Saturday, March 21, 2009

A search for software (pt1)

GEEK ALERT: This article is quite technical in nature. Despite being written for a non-geek audience, there are just some technical things that can't be ignored and still keep the article complete and accurate. If you are a non-geek, simply ignore the terms you don't understand, and you will still get three quarters of it.

I have been looking for a replacement for the old DOS filing systems I have been using on an "off line" computer since the 90's. (Even in the 90's MS-DOS was slightly out of date, but at this point, I fear I will soon not have any hardware that it will even run on.) The biggest problem with this task: I custom built most of this over the years, and it has a lot of custom functions that are just the way I like them.

I had several requirements in mind for the replacement programs. First, I wanted freeware. I'm cheap, but also I wanted after I got my system up and running, to be able to duplicate it on others' systems, without incurring expenses. Second, since I and some of my friends run older systems, it has to be stingy on computer resources. This cuts out Open Office, as it is free, but it is a resource hog. Third, for both security and economic concerns, it has to run completely off line - never accessing the Web, except possibly for upgrades, and then only with the user's permission. Lastly, it needs to run on Win2k and WinXP, since those are my platforms of choice, at this time. (I may in a few years, switch to Ubuntu Linux, but I need something to bridge the gap)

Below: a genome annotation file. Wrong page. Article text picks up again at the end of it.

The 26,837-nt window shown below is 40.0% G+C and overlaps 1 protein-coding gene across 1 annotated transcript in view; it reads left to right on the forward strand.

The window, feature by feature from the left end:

The fist thing I found out is that most of these programs, even the older ones, balk at my old 800x600 monitor. Statistically in the technology department, I recently slipped into the bottom 10% of the Internet users, and bottom 20% of the country as a whole. The majority of the world is using either 1024x768 or 1280x800(widescreen) resolution.

I figured I would need at least two programs to replace the suit of programs I have built in DOS. First something to keep track of birthdays and other info about friends and family, with a reminder system for that and other tasks, a to-do list, and a general purpose notebook. Basically this describes something (in a big leather book) called a "Day-Runner" from the 1980's, and is known as a PIM today. The other would be a database, mainly for my checkbook.

PIM stands for Personal Information Manager, and it allows you to keep all you information in electronic form. All your appointments, tasks, to do lists, notes and contacts are stored in a graphical and easily accessible form.

In my search, I found many dead ends. Most of the download sites today are loaded with shareware, which the authors want paid for. (And rightly so, since they did the work to create those programs) And many of those "free download" sites charge for the right to browse and download freely.

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